The Blackness of the Sea

I suppose, since I am here setting an account of myself, a sort of confession and will rolled together for you, my dearest friend and dreaded executioner, it would behoove us to go over how I met our master. At first there was little of him to interest me say that he was the only man Captain suffered as, well let us say, the only man ever to sail as a passenger aboard the Sisyphus.

You see, we sailed under the black flag. I had long been accustomed to blood, my own blood, animals’ blood, dried blood on stolen gold, but it was something else to see a man killed, to see him dying in a spreading pool of red. The dreadful thing was, I recognized the ship. She had harbored with us for three days, and, from that late night when they first arrived to that early morning when they set sail, their purses flowed liberally into Brother’s pockets as I made liberty of theirs.

I knew these men, served them drinks, watched them dance and play music, I listened to their dark sea legends. It was from their ship an old sailor, one with a pointy beard who had no hair to his head, brought out a banjulele. He sat in the tavern by the fire musingly, sleepily, tranquilly, strumming harmonious cords. Quietly they played through the night as the men grew tired, and a circle of sailors—believe you me I was in that circle—clustered around him in those early hours before dawn.

A pipe lazily moved in his mouth, its little puffs of smoke floating into the rafters. I thought we were only staying about him for the song—I had never heard music, music played, music that was alive—but his eye peeked open and he let out a smile.

Sitting up, he said, “I suppose it’s time for a shanty.” The pipe moved to the side of his mouth, and his strumming picked up a pace. I can’t tell you what that song was, it was so long ago, but he sang about the sea and her colors. The joyous green that bid brave men to bravery, the heartfelt blues that round the world drew wanderers to wander from land, and the passionate white surf bidding boys become men. Then he sang of the black depths were they would all sink, where light did not abide. Though I could not repeat a word of it, or hum a note, or tap out the rhythm, that song has forever played in my heart.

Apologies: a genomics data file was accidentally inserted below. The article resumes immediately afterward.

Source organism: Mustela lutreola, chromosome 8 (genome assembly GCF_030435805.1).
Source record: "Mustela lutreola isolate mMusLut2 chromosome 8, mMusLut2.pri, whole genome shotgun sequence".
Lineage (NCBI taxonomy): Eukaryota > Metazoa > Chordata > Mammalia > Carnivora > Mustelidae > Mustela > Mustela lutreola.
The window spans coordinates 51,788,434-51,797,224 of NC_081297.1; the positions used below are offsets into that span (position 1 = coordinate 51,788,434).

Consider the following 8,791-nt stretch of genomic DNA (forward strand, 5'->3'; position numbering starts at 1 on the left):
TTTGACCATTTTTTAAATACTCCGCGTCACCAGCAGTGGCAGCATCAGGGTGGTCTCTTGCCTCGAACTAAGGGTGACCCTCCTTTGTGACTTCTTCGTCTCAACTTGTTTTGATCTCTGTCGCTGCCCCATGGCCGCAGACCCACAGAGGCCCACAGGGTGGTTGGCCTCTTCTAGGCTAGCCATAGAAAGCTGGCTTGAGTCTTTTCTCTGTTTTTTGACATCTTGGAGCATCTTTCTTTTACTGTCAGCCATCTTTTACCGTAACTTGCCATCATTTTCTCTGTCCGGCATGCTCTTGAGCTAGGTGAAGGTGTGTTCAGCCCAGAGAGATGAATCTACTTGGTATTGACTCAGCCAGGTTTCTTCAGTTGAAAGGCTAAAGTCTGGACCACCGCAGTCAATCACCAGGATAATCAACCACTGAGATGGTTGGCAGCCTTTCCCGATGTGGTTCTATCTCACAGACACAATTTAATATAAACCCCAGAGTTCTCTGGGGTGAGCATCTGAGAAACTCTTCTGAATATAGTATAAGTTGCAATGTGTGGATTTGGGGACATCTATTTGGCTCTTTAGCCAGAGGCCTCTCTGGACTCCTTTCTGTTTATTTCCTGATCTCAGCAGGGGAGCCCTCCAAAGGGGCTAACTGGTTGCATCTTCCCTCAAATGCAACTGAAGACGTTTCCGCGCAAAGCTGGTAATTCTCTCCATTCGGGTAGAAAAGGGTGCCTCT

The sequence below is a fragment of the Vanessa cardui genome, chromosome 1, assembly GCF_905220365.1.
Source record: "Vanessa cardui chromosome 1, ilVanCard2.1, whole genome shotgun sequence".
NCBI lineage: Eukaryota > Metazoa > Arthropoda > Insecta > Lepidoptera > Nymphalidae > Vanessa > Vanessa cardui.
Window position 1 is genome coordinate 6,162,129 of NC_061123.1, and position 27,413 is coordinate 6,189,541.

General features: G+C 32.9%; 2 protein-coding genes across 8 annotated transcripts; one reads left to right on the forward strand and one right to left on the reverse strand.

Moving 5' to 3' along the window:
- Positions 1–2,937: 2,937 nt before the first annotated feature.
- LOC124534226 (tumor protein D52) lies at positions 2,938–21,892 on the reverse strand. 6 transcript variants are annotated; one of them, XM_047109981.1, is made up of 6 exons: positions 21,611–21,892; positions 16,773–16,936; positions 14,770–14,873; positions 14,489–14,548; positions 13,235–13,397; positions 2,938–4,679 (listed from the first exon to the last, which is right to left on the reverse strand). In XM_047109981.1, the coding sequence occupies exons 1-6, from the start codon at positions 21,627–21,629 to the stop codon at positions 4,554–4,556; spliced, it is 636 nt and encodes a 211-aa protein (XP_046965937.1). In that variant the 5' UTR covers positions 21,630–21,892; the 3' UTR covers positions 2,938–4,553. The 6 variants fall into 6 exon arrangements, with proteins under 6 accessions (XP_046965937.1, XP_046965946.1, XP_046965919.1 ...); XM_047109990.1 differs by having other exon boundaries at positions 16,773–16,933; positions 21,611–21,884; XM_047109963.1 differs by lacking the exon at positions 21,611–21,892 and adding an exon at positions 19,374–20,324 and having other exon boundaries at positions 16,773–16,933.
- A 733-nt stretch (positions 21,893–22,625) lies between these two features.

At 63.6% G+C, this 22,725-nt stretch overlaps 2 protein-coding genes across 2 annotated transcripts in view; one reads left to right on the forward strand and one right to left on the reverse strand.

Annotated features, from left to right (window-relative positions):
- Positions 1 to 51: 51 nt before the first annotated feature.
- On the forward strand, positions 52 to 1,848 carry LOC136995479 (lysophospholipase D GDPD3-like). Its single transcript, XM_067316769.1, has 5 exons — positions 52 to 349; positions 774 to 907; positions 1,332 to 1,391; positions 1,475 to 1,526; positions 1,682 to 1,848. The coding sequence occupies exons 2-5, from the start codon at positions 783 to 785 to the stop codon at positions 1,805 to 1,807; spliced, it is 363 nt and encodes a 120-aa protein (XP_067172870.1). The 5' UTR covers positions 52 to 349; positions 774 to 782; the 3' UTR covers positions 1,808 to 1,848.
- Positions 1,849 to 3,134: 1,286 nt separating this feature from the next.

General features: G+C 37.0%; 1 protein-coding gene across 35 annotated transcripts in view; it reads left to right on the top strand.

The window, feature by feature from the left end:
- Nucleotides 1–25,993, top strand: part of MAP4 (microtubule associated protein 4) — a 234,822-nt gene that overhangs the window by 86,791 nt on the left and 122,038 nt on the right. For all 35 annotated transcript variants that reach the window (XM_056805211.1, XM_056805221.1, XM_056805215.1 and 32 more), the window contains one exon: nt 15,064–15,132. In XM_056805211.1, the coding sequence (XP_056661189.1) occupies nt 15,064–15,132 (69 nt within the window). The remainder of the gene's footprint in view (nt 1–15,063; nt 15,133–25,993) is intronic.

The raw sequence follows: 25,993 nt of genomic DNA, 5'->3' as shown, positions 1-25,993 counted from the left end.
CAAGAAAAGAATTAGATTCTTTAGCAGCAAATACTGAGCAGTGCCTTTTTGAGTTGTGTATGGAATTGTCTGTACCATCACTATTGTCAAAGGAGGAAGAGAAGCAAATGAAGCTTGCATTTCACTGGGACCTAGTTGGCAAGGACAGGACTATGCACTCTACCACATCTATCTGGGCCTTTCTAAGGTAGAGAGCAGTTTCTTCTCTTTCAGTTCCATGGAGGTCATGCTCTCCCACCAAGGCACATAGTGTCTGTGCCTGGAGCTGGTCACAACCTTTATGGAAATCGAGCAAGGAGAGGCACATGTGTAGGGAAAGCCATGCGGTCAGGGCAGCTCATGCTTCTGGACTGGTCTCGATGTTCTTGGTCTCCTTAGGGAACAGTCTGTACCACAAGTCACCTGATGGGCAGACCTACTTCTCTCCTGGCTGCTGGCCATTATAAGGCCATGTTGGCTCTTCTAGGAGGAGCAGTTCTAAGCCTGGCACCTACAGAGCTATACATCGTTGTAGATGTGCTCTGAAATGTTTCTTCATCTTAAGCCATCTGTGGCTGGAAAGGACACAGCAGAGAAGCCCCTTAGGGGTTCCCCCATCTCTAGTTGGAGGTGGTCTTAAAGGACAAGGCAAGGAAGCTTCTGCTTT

Before taking the ship we were having a session, Captain and I. In his cabin, with the curtains drawn all around, he had me sit by an orb. Across from me he stared into its light glow, greedily clenching his hands.

“Now, touch the eye, Boy,” he said, without glancing up. I wasn’t really listening, I was watching the billowing smoke inside the ball of glass. It was a soft pink in color, and overshadowed some light in the center, like clouds drifting in front of the sun. The curling wisps turned and turned inside, faster and faster. “Touch it, Boy!” he shouted. My hands seemed to spring from my sides and glue themselves to that orb. It was cold as ice. Inside, the curling wisps twisted. Like sprinting dogs finding the end of their chains they halted their mad race.

“Show me,” he murmured, “show me the cross.”

The fog faded away, revealing the light it hid. There was the cross, an image of the cross I think, surrounded in darkness. Captain sat back, wiping his brow with a dainty handkerchief. “Surrounded in darkness,” he mumbled, “lost to the darkest depths of the ocean.” He closed his eyes and the pink mists returned. My hands popped off the smooth glass as suddenly as they had been drawn to it. My palms were beat read, like they had been burned by a fire. A rattling knocking shook the door.